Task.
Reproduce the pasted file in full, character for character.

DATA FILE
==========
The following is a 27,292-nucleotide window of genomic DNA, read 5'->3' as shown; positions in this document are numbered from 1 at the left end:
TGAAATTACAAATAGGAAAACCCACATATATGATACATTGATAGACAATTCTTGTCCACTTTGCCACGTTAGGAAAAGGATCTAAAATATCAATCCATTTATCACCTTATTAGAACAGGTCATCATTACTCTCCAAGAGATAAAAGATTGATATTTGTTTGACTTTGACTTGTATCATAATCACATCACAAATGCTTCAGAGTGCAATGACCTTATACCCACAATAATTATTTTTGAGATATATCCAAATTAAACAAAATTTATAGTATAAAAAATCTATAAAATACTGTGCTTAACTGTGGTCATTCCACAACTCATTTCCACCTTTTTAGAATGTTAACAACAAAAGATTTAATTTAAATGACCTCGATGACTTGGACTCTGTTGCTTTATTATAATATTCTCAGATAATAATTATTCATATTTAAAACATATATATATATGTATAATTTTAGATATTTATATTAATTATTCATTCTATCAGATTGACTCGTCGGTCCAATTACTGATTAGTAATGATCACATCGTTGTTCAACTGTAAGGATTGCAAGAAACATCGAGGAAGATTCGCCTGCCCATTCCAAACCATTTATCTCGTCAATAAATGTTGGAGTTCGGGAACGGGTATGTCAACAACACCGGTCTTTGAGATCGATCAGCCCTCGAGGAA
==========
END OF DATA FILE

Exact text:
The following is a 27,292-nucleotide window of genomic DNA, read 5'->3' as shown; positions in this document are numbered from 1 at the left end:
TGAAATTACAAATAGGAAAACCCACATATATGATACATTGATAGACAATTCTTGTCCACTTTGCCACGTTAGGAAAAGGATCTAAAATATCAATCCATTTATCACCTTATTAGAACAGGTCATCATTACTCTCCAAGAGATAAAAGATTGATATTTGTTTGACTTTGACTTGTATCATAATCACATCACAAATGCTTCAGAGTGCAATGACCTTATACCCACAATAATTATTTTTGAGATATATCCAAATTAAACAAAATTTATAGTATAAAAAATCTATAAAATACTGTGCTTAACTGTGGTCATTCCACAACTCATTTCCACCTTTTTAGAATGTTAACAACAAAAGATTTAATTTAAATGACCTCGATGACTTGGACTCTGTTGCTTTATTATAATATTCTCAGATAATAATTATTCATATTTAAAACATATATATATATGTATAATTTTAGATATTTATATTAATTATTCATTCTATCAGATTGACTCGTCGGTCCAATTACTGATTAGTAATGATCACATCGTTGTTCAACTGTAAGGATTGCAAGAAACATCGAGGAAGATTCGCCTGCCCATTCCAAACCATTTATCTCGTCAATAAATGTTGGAGTTCGGGAACGGGTATGTCAACAACACCGGTCTTTGAGATCGATCAGCCCTCGAGGAA